On February 26, 2001, Dr. Alexander contacted employer’s claims representative and stated he “would tend to agree” with Dr. Johnsen. He told the representative that treatment with Dr. Levin should be terminated, but failed to provide a definitive date when treatment was to cease.

Claimant returned to Dr. Alexander on February 26, 2001. She told him she was unhappy with Dr. Johnsen, had no confidence in him, and did not want to be treated by him. Dr. Alexander reported in his physician’s notes from that day:

I am not doing anything further for her at this time and she does not want to be treated by Dr. Johnsen, so this essentially leaves Dr. Levin who has been treating her and is the only one who seems to be having any kind of success. I do not really need to see her anymore and I would recommend that Dr. Levin be considered her treating physician barring periodic evaluations to determine her progress. She seems to be doing better, she is working, so there is something to be said for her success.

Dr. Levin treated claimant 29 times between January 8, 2001 and June 14, 2001. His reports indicate claimant improved slightly under his care, but upon each return visit, her complaints were similar to those in her previous visit.

In July 2001, Dr. Alexander found that Dr. Levin’s course of treatment was not reasonable and necessary, stating “there must be an endpoint” and that treatment by Dr. Levin should cease after July 16, 2001 because claimant was not “getting any better.”

The deputy commissioner concluded that Dr. Levin’s treatment was “neither authorized, reasonable, nor necessary” after November 1, 2000. The full commission reversed and found the employer was responsible for Dr. Levin’s treatment after November 1, 2000. The commission further found Dr. Levin’s treatment was not reasonable or necessary after July 16, 2001. Finally, the commission ordered employer to offer claimant a new panel of physicians because Dr. Alexander “had ceased his role as treating physician.”

Analysis

I. Referral

Employer argues that Dr. Alexander did not refer claimant to Dr. Levin, claiming he merely acknowledged that she preferred his treatment and acquiesced to her wishes. We disagree and find credible evidence supports the commission’s finding that Dr. Alexander referred claimant to Dr. Levin and that the referral continued without revocation until July 16, 2001.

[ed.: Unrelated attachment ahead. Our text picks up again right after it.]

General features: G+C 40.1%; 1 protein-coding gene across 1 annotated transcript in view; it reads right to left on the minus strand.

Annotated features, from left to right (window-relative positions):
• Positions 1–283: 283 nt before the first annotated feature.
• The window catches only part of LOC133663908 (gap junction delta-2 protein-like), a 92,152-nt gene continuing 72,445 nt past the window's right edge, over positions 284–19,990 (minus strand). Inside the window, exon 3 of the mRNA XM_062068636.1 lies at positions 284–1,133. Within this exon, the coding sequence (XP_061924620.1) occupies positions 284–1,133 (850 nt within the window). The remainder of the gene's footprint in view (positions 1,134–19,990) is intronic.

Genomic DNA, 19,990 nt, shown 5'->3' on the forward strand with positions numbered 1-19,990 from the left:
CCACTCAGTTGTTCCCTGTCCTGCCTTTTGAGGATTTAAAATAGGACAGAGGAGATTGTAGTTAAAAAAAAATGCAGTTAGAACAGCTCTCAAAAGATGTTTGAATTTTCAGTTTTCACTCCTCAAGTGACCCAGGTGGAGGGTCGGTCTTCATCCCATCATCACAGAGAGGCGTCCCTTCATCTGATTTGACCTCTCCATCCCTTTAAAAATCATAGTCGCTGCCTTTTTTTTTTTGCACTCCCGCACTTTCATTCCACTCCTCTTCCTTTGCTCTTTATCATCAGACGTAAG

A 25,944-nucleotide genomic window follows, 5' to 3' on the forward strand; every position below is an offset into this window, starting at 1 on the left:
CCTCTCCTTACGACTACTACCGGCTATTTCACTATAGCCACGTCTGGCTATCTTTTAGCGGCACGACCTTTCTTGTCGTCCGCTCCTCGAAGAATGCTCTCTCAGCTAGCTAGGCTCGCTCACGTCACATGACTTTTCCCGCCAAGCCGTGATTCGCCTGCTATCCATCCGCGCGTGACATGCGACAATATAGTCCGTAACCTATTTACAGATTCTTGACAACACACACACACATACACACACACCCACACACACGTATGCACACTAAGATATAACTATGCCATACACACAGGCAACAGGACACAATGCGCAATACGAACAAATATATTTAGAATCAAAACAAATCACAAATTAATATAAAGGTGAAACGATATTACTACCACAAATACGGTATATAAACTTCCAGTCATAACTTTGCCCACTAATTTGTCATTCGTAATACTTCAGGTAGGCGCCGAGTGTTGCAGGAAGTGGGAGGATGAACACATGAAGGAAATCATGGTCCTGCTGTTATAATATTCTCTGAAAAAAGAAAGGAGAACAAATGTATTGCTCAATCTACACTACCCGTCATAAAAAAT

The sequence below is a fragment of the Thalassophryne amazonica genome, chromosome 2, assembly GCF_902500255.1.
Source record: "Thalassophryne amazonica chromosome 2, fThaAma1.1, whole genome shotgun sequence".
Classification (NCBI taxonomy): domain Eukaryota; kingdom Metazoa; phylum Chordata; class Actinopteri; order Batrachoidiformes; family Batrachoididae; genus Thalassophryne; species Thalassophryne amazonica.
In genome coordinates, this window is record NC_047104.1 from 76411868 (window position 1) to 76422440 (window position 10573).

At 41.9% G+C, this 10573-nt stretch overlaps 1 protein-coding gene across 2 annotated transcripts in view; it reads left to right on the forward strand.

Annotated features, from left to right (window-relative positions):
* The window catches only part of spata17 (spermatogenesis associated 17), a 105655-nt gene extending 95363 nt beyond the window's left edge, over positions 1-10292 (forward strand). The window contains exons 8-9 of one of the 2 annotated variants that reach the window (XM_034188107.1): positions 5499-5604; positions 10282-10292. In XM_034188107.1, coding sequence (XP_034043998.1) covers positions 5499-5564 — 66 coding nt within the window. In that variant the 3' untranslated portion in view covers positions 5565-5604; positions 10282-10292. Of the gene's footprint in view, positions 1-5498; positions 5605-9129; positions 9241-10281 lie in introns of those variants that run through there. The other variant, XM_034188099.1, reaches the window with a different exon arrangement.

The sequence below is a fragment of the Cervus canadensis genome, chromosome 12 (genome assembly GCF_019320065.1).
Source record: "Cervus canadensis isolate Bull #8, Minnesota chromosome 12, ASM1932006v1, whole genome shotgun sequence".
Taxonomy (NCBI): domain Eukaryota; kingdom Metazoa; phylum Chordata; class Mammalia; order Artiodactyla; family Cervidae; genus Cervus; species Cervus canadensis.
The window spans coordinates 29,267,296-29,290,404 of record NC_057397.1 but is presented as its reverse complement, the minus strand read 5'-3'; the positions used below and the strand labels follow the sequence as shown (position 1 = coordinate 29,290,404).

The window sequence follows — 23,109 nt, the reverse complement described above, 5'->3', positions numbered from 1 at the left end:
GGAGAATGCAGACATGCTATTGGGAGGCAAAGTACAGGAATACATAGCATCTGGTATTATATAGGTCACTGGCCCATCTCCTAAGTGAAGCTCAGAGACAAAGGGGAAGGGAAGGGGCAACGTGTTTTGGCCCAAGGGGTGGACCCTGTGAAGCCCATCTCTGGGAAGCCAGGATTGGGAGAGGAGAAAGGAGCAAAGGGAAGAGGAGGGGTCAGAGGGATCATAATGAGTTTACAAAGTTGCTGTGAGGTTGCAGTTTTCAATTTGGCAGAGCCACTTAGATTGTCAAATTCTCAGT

The employer’s responsibility for medical expenses under Code ? 65.2-603 depends upon “(1) whether the medical service was causally related to the industrial injury; (2) whether such other medical attention was necessary; and (3) whether the treating physician made a referral of the patient.” Volvo White Truck Corp. v. Hedge, 1 Va. App. 195, 199, 336 S.E.2d 903, 906 (1985); Code ? 65.2-603. A claimant bears the burden of proof on these issues by a preponderance of the evidence. McGregor v. Crystal Food Corp., 1 Va. App. 507, 508, 339 S.E.2d 917, 918 (1986). Claimant selected Dr. Alexander as her treating physician from the panel provided to her by employer. Therefore, Dr. Alexander was vested with the authority to refer claimant to specialists and to determine whether medical attention was authorized, reasonable, and necessary. See Jensen Press v. Ale, 1 Va. App. 153, 159, 336 S.E.2d 522, 525 (1985) (decided under former Code ? 65.1-88, predecessor to Code ? 65.2-603) (“[M]edical management of the claimant is to be directed by the treating physician . . . .”).

Viewing the evidence in the light most favorable to claimant, we find credible evidence supports the commission’s conclusion that claimant had a valid, continuous referral from Dr. Alexander to treat with Dr. Levin from November 2000 until July 16, 2001. Dr. Alexander first referred claimant to Dr. Levin on February 14, 2000, shortly after her accident. In November 2000, Dr. Alexander questioned whether treatments with Dr. Levin should continue, but he did not establish a specific end date. Indeed, on January 4, 2001, Dr. Alexander explicitly recommended claimant continue to treat with Dr. Levin, when he reported “I would recommend that she re-institute the treatments with Dr. Levin approximately every two weeks . . . . ” Dr. Alexander saw claimant again on February 26, 2001 and, in his notes from the visit, wrote: “I am not doing anything for her at his time . . . so this essentially leaves Dr. Levin, who has been treating her and is the only one who seems to be having any kind of success.”

We further find the evidence in the record supports the commission’s determination that Dr. Alexander revoked his referral to Dr. Levin effective July 16, 2001. At that time, Dr. Alexander found the treatment was no longer “reasonable and necessary” and stated it should end on July 16, 2001.

II. Reasonable and Necessary Medical Attention